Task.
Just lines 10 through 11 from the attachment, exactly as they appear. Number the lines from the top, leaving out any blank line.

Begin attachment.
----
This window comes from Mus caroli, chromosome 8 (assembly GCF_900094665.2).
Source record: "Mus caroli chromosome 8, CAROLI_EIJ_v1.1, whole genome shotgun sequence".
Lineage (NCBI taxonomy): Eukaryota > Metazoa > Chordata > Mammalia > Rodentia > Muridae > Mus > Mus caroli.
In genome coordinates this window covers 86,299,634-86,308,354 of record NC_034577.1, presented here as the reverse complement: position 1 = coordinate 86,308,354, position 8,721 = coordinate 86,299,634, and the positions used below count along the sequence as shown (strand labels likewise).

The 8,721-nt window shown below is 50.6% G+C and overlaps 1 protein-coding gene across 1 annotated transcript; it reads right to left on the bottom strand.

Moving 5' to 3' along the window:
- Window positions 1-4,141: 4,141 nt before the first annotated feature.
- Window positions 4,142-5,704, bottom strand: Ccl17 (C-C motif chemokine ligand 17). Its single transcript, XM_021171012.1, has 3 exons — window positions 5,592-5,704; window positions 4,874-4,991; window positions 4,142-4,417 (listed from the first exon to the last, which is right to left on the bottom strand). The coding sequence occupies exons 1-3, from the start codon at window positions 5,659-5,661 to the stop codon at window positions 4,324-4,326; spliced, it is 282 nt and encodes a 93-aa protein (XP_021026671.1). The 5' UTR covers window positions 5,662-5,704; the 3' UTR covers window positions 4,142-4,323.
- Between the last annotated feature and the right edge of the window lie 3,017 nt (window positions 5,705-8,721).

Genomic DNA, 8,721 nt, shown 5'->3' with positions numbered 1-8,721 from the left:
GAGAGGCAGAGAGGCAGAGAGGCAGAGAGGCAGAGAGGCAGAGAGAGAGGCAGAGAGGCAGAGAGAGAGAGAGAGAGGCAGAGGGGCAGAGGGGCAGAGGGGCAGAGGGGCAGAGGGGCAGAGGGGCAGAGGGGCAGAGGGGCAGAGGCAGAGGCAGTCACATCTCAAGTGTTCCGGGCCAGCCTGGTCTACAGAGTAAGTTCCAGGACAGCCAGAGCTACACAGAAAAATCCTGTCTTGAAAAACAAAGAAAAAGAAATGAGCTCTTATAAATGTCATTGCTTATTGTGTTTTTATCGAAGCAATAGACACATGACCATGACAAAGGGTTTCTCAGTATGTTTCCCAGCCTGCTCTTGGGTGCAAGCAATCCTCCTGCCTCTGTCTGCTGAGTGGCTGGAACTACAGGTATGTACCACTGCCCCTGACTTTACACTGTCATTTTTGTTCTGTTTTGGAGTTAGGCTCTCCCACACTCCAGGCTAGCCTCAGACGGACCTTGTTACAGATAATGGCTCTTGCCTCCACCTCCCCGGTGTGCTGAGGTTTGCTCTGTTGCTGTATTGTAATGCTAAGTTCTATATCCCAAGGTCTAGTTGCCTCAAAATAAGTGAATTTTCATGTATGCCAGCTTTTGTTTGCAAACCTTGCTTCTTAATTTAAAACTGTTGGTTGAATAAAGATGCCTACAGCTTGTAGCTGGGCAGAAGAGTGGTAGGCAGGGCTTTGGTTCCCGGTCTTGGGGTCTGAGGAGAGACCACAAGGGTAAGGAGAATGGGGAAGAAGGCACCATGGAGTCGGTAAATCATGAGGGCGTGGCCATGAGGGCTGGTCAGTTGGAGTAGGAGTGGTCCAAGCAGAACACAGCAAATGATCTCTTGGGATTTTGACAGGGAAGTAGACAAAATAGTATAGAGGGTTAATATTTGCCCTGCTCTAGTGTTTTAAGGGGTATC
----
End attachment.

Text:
Genomic DNA, 8,721 nt, shown 5'->3' with positions numbered 1-8,721 from the left:
GAGAGGCAGAGAGGCAGAGAGGCAGAGAGGCAGAGAGGCAGAGAGAGAGGCAGAGAGGCAGAGAGAGAGAGAGAGAGGCAGAGGGGCAGAGGGGCAGAGGGGCAGAGGGGCAGAGGGGCAGAGGGGCAGAGGGGCAGAGGGGCAGAGGCAGAGGCAGTCACATCTCAAGTGTTCCGGGCCAGCCTGGTCTACAGAGTAAGTTCCAGGACAGCCAGAGCTACACAGAAAAATCCTGTCTTGAAAAACAAAGAAAAAGAAATGAGCTCTTATAAATGTCATTGCTTATTGTGTTTTTATCGAAGCAATAGACACATGACCATGACAAAGGGTTTCTCAGTATGTTTCCCAGCCTGCTCTTGGGTGCAAGCAATCCTCCTGCCTCTGTCTGCTGAGTGGCTGGAACTACAGGTATGTACCACTGCCCCTGACTTTACACTGTCATTTTTGTTCTGTTTTGGAGTTAGGCTCTCCCACACTCCAGGCTAGCCTCAGACGGACCTTGTTACAGATAATGGCTCTTGCCTCCACCTCCCCGGTGTGCTGAGGTTTGCTCTGTTGCTGTATTGTAATGCTAAGTTCTATATCCCAAGGTCTAGTTGCCTCAAAATAAGTGAATTTTCATGTATGCCAGCTTTTGTTTGCAAACCTTGCTTCTTAATTTAAAACTGTTGGTTGAATAAAGATGCCTACAGCTTGTAGCTGGGCAGAAGAGTGGTAGGCAGGGCTTTGGTTCCCGGTCTTGGGGTCTGAGGAGAGACCACAAGGGTAAGGAGAATGGGGAAGAAGGCACCATGGAGTCGGTAAATCATGAGGGCGTGGCCATGAGGGCTGGTCAGTTGGAGTAGGAGTGGTCCAAGCAGAACACAGCAAATGATCTCTTGGGATTTTGACAGGGAAGTAGACAAAATAGTATAGAGGGTTAATATTTGCCCTGCTCTAGTGTTTTAAGGGGTATC